Snow, Sweets, and Saying Things by Jo Kinkade

This story is one of the January Writing Challenge entries chosen to be a featured story.

I hear his footsteps long before I bother to speak. Link has never been a big guy, but his steps have always been loud, and they’re even louder out here in the snow-covered woods.

“You’re following me,” I say without turning around or breaking my stride.

It’s a statement; not a question. Even so, Link answers, “I saw you climb out your window. I figured this might be a good time for us to talk.”

I can’t help it – I roll my eyes. “When you text me repeatedly and I don’t text back, that means I don’t want to talk.”

“The talk isn’t for your benefit; it’s for mine. C’mon, it’s been almost a whole week since you started avoiding me. I can’t go a whole week without talking to Lizzy Larabee.”

“It’s Elizabeth to you. Or better yet – Miss Larabee. You’ve lost all Lizzy privileges.”

I don’t stop walking even as I say this. It’s easy; I’m wearing my winter boots, the ones that come up to my knees. Link, on the other hand, is in the same black tennis shoes he wears every day. I have to glance over my shoulder to see this, though, and he takes it as encouragement.

“Remember last time we were here?” he asks, a little out of breath as he tries to catch up to me.

I walk faster.

“One month, one week, and two days ago,” he says, as if the exact number is supposed to impress me. “We cut eighth period algebra.”

“I remember.” I say this to shut him up, but again, he takes it as encouragement.

“We sat by this very creek and talked about your parents’ split while sharing a bag of mini M&Ms.”

As he speaks, I can’t help glancing to my right at the creek in question, which is barely big enough to qualify as a creek. It’s more like a little stream of water that travels all through the woods. There’s a matching one on my left. When we were little, Link and I wanted to know if they were connected to each other, so we picked one and followed it, but we got distracted before we could find out where it led.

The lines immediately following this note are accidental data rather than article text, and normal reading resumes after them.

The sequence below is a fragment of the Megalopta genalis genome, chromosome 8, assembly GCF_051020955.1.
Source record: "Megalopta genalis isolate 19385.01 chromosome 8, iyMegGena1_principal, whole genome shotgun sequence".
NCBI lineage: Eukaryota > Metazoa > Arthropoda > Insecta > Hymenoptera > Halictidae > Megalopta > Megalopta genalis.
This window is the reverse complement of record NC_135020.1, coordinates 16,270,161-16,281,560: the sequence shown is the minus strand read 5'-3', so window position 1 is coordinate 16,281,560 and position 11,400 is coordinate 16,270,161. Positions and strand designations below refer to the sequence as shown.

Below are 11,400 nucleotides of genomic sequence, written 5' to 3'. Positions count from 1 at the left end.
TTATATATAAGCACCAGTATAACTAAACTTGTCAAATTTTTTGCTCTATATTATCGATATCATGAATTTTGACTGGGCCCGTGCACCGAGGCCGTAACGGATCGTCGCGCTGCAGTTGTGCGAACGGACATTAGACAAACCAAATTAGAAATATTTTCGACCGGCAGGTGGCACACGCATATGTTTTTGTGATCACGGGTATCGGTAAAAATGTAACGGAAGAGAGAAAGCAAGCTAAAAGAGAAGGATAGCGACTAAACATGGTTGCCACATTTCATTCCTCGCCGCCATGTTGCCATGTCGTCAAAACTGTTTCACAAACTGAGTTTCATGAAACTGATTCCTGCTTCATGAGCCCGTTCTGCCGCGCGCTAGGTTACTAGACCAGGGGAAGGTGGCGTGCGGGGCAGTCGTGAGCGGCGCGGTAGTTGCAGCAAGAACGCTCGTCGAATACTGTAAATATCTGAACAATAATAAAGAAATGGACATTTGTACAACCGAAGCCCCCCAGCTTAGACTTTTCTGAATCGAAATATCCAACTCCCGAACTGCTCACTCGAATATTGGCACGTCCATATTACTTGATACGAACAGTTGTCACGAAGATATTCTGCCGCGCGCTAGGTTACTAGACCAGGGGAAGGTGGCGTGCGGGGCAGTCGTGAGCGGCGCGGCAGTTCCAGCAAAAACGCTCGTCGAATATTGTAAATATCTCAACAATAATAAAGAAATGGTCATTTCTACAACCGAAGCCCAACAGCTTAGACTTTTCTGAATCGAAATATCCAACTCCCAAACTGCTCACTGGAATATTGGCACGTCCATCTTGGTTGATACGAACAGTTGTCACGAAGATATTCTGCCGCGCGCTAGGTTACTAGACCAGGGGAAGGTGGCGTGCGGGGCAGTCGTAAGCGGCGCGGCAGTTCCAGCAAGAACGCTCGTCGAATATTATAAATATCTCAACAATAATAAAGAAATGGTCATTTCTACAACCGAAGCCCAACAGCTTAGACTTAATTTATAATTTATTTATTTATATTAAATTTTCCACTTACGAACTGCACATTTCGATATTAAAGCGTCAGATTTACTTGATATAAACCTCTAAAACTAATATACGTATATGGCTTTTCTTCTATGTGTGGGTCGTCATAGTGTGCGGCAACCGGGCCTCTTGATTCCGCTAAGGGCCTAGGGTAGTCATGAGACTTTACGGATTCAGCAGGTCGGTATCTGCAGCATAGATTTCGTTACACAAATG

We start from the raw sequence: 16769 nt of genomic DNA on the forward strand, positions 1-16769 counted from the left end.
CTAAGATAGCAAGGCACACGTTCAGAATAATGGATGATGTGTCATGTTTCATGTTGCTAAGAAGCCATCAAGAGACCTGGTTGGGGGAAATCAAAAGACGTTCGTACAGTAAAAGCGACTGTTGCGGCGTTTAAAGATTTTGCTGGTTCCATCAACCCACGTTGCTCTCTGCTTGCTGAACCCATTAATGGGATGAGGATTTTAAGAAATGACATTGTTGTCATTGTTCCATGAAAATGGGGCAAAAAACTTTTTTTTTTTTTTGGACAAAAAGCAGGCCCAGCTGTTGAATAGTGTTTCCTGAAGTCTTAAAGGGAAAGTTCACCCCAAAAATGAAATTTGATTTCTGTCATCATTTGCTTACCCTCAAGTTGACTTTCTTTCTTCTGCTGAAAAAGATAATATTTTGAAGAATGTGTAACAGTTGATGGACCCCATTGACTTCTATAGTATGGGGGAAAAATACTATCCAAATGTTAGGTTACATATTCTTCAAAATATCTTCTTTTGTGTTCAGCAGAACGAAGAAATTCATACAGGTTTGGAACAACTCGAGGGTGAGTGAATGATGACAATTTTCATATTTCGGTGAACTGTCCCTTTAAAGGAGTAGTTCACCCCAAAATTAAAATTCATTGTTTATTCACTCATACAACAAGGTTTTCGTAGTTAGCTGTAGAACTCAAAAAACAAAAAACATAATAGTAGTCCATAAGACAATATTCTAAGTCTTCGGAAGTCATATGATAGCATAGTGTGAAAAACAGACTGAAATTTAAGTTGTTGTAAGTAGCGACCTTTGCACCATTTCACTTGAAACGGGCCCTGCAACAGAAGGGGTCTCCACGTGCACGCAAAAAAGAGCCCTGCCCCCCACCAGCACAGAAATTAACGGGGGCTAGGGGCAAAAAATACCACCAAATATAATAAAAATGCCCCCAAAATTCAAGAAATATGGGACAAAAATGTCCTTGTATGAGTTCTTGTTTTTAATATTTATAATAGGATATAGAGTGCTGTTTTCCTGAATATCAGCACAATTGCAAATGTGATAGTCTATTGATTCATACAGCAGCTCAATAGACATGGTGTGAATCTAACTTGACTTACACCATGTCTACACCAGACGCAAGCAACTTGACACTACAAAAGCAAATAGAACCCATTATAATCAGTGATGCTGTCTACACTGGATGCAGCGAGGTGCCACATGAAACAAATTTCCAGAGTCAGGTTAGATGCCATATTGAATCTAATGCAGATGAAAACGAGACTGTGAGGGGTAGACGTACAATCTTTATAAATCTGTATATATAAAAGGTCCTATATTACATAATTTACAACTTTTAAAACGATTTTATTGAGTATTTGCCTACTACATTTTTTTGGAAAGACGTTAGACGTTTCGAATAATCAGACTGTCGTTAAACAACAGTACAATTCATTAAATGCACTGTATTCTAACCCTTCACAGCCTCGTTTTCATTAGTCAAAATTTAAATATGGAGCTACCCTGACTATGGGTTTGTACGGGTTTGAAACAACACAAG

The memory must make me slow down because Link finally catches me. I make myself meet his eyes. They’re even bluer than usual against the white snow around us.

“Do you remember what else happened that day?” I ask. Actually, it comes out sounding more like a challenge. Link must think so too because those blue eyes leave mine, and he shoves his hands in his pockets.

“Yes,” he says, so quietly that I almost don’t hear him.

I fold my arms across my chest, waiting for him to say something else. I don’t know what I expect him to say, or even what I want him to say, but when he doesn’t say anything at all, hot anger bubbles up inside me, a stark contrast to the cold air in my lungs.

“You kissed me.” I hurl these three words at him like they’re an insult. He flinches as if that’s just what they are, and yet he has the nerve to say: “You’re the one who kissed me.”

I open my mouth, but nothing comes out. That’s never happened before. I always have words. Especially around Link. I can always talk to him. Or, at least, I could, before one month, one week, and two days ago. That’s when we stopped talking, or rather, when we stopped saying anything; we’ve talked at lunch, we’ve talked on our walks home from school, and we’ve talked through text – but we haven’t actually said anything to each other.

“I didn’t kiss you,” I say. “You kissed me.” Or at least, that’s how I remember it happening. I think.

Link opens his mouth, but then he closes it and shakes his head. “Does it matter?”

I don’t know what to say. Again. And when I can’t find words, Link turns his back on me and walks away.

In that moment, he becomes one more person walking away from me.

But then, after three steps, he turns back around and plops himself down on the ground. In the snow. By the creek. He reaches into his coat pocket and brings out a bag of mini M&Ms, the big bag his mom buys for baking.

“I think we should talk,” he says, holding it out to me. An olive branch. An invitation.

I eye the bag. “You brought candy with you into the woods?”

“I hoped we would need them,” he admits. “I miss talking to you. Really talking.”

I consider him. The M&Ms. The earnestness in those blue eyes.

And then I sit down, because I’ve missed talking to him too.

 

 

Jo Kinkade
23
USA
Germ Magazine guest author
… is a contributing guest author for Germ, which means the following criteria (and then some) have been met: possessor of a fresh, original voice; creator of fresh, original content; genius storyteller; superlative speller; fantastic dancer; expert joke teller; handy with a toolbox; brilliant at parties; loves us as much as we love them.

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